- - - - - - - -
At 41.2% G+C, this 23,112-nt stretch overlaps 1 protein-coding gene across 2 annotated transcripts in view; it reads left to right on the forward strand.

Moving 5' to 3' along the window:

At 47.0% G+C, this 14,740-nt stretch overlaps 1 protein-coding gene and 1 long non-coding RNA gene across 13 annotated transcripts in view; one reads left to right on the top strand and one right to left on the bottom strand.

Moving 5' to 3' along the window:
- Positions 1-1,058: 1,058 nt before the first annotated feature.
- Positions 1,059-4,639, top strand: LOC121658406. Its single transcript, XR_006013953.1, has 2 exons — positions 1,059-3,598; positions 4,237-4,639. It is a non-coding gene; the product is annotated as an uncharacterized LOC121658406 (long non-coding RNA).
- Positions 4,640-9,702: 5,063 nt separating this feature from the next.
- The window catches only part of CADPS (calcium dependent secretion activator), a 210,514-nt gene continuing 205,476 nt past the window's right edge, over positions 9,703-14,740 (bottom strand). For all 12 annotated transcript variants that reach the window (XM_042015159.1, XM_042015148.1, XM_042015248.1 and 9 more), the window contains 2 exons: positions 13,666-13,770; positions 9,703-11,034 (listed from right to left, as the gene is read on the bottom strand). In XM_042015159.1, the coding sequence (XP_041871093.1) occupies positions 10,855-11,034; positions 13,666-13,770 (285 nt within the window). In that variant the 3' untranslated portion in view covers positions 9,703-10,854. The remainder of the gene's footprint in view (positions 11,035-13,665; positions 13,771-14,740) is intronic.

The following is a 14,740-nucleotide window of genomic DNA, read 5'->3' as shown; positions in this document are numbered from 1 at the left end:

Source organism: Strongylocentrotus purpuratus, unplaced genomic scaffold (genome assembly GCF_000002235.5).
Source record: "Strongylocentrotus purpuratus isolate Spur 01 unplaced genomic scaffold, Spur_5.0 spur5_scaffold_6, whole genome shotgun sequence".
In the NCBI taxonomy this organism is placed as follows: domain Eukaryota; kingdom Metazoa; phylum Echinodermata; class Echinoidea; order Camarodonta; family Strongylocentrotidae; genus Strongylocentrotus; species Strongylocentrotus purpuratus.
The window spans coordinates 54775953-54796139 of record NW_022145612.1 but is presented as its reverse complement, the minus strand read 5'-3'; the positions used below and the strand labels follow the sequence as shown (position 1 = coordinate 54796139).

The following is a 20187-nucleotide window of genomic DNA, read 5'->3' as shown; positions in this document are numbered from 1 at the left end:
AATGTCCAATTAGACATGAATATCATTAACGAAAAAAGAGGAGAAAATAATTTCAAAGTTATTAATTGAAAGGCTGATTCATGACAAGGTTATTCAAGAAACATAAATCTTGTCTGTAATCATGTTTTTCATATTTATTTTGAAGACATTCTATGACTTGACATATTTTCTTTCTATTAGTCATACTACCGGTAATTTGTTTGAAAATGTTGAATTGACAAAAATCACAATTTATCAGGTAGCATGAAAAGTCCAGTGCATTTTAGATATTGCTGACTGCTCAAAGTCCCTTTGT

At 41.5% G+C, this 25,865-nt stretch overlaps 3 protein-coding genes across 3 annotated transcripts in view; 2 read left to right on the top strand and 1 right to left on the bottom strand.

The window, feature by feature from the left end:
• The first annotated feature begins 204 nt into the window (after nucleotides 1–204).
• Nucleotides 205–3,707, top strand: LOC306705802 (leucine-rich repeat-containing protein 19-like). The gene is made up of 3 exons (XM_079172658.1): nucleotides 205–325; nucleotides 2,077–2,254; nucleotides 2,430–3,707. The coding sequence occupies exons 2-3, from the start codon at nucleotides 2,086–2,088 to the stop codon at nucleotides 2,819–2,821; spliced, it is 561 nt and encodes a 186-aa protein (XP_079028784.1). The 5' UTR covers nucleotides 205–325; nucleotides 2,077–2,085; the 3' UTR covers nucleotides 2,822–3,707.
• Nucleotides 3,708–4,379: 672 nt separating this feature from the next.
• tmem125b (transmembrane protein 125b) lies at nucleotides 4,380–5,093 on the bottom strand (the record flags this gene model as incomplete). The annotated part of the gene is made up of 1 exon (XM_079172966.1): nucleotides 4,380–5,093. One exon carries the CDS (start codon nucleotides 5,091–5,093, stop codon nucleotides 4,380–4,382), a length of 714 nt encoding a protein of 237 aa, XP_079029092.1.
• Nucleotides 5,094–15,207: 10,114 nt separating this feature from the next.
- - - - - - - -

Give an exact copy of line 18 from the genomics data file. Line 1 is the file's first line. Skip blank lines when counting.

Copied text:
• The first annotated feature begins 204 nt into the window (after nucleotides 1–204).